By Connor Lynch
BROOKE TOWNSHIP — Former mixed-operation farmer and federal Minister of Agriculture Ralph Ferguson died last month at 91.
By turns a cash crop, egg and beef farmer, Ferguson was prolific in politics and with farm organizations. From Junior Farmers he went on to the Egg Producers association and was a charter member of the National Farm Products Marketing Council from 1972 to 1976.
Ferguson played a foundational role in making national supply management official Liberal Party policy. He was part of the group of farmers that wrote the original policy, was Ontario’s representative to the national council that negotiated quotas with provincial commodity groups and wrote the foundational policies for farm product marketing laws.
Elected MP for Lambton-Middlesex in 1980, he ran on a ballot promoting ethanol-blended fuels, which are a huge market for Ontario corn today. After a few different roles he ended up as Minister of Agriculture briefly in 1984.
He was also one of the first to take stock of the agricultural supply chain. While comparing farmgate to grocery store prices is common now, it wasn’t then. Ferguson spearheaded the idea with his Compare the Share study, the first done in 1991, where even then he noted that “current prices for farm commodities do not allow for sustainable agriculture.”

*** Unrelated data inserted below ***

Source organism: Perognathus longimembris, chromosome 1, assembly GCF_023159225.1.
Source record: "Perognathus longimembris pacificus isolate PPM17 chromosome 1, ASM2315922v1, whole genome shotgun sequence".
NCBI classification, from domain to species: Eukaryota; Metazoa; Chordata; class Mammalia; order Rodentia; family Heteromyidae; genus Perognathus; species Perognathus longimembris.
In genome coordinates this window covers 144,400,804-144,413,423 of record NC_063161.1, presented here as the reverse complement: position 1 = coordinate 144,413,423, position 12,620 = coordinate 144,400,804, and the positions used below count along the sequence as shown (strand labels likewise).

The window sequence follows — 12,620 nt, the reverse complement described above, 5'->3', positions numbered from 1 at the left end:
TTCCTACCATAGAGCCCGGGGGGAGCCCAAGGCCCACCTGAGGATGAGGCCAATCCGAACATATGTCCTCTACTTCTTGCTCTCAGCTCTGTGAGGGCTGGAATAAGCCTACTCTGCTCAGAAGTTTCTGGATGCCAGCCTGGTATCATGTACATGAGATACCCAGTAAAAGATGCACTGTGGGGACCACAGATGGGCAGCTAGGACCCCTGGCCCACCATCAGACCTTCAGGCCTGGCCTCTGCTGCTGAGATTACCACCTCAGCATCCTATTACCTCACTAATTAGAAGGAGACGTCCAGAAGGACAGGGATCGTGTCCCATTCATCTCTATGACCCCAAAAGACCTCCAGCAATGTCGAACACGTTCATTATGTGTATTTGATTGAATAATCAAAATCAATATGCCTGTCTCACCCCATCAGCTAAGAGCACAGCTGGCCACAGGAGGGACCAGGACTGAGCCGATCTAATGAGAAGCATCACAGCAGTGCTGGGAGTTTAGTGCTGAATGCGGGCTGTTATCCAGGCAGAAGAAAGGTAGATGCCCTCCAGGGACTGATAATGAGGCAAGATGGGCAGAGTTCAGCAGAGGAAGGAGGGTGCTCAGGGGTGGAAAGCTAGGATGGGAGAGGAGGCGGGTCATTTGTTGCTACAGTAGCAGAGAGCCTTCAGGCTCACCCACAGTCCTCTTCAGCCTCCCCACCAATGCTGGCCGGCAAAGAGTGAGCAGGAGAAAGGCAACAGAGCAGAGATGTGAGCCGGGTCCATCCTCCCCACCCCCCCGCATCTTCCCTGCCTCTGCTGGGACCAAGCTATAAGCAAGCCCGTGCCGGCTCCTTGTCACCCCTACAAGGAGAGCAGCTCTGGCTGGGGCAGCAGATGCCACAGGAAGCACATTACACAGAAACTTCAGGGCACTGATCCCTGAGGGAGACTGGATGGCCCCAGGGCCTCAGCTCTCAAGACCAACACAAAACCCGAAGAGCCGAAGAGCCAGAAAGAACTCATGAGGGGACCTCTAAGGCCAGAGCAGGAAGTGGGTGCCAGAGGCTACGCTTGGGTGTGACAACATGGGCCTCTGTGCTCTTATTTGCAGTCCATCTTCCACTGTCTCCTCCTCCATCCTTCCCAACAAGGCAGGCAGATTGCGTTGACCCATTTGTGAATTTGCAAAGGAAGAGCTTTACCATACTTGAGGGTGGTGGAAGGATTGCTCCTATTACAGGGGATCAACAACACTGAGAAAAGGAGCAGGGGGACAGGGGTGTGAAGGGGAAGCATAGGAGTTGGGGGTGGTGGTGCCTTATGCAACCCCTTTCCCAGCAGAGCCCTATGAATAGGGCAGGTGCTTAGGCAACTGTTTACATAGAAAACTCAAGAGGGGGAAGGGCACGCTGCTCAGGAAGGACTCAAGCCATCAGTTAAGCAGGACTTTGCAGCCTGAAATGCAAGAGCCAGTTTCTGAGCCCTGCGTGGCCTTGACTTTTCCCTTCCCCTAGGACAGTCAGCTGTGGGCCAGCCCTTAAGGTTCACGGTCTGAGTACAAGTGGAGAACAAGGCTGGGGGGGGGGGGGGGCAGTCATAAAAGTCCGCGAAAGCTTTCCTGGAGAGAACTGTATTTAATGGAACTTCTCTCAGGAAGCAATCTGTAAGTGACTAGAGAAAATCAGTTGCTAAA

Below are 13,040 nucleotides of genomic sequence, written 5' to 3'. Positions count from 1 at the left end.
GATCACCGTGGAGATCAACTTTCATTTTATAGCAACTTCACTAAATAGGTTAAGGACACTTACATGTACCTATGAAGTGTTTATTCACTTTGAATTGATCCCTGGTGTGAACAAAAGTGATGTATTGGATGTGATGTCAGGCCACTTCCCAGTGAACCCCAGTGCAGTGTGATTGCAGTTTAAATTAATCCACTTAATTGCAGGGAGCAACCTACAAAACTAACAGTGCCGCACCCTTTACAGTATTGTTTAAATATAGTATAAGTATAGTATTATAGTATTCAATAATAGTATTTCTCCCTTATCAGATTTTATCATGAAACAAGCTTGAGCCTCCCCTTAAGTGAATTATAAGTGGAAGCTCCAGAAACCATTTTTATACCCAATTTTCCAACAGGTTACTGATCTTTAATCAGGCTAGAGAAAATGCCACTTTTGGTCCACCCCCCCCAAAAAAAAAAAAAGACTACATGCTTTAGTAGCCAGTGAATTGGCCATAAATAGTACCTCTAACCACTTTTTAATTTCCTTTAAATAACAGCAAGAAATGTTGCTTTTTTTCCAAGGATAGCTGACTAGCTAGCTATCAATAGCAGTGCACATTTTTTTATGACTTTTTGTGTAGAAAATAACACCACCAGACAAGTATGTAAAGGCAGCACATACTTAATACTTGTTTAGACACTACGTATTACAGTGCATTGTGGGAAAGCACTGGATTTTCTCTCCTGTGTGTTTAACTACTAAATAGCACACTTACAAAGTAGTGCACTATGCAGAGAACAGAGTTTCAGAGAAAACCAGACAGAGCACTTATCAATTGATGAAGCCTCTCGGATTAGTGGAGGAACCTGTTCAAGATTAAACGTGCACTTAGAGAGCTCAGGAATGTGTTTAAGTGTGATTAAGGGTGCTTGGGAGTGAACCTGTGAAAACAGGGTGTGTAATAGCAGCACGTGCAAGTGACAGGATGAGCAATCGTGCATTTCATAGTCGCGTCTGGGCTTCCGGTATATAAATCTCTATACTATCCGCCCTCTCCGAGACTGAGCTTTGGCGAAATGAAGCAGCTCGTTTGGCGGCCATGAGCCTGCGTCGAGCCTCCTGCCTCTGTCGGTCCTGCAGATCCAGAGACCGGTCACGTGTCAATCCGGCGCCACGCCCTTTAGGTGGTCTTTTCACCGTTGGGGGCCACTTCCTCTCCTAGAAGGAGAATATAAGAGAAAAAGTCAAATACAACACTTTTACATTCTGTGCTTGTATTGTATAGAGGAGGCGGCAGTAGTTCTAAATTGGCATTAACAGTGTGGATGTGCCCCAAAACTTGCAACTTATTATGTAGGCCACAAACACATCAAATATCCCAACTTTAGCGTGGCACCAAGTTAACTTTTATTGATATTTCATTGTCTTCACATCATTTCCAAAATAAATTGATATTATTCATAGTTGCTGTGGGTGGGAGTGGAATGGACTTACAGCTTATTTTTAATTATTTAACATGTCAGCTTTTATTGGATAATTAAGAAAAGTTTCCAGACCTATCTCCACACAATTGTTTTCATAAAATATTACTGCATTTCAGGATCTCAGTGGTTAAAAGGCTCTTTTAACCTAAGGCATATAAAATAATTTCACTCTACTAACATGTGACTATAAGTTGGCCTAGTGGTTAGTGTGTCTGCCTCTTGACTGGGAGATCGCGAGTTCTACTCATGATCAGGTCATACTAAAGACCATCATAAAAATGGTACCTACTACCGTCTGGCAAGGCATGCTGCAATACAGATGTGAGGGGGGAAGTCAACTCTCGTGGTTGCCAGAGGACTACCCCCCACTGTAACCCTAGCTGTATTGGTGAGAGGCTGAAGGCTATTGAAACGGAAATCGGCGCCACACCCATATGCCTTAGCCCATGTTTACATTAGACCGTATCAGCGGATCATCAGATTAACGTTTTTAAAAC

Ferguson’s legacy is as much to do with the foundations he laid as the things he accomplished, including paving the way for Ontario’s ethanol industry, said Lambton County farmer and OFA director Don McCabe, who first met Ferguson when McCabe was still in high school. He understood that “there’s no real value brought to an economy or a society until you have tangible outcomes,” and was happy to either take charge or work on a team to make it happen, McCabe said.
Ferguson retired in 1993 and turned his attention to a series of seemingly-endless interests, including a short film about the history of local Scotch pioneers and a community cancer survey. Ferguson was inducted into the Lambton, Middlesex, and Ontario agricultural halls of fame.
Lambton County grain farmer and National Farmers Union President Emery Huszka remembers working with Ferguson straight out of University. “If you only get to pick one word to describe a person, respect was his. And he got it by giving it.” A humble man and a “real people’s representative, regardless of political stripe,” Huszka said. Ferguson was also a wealth of agricultural knowledge. “I wish his mind was in a complete book.”
Being a farmer of many commodities helps explain how Ferguson was so instrumental in so many different success stories for so many different commodities. “He saw agriculture for the big picture that it is, and he loved all of it.”
Said Huszka, who’s had his own political career as NFU president: “I’ve dealt with lots of people. Ralph sticks out as a class act.”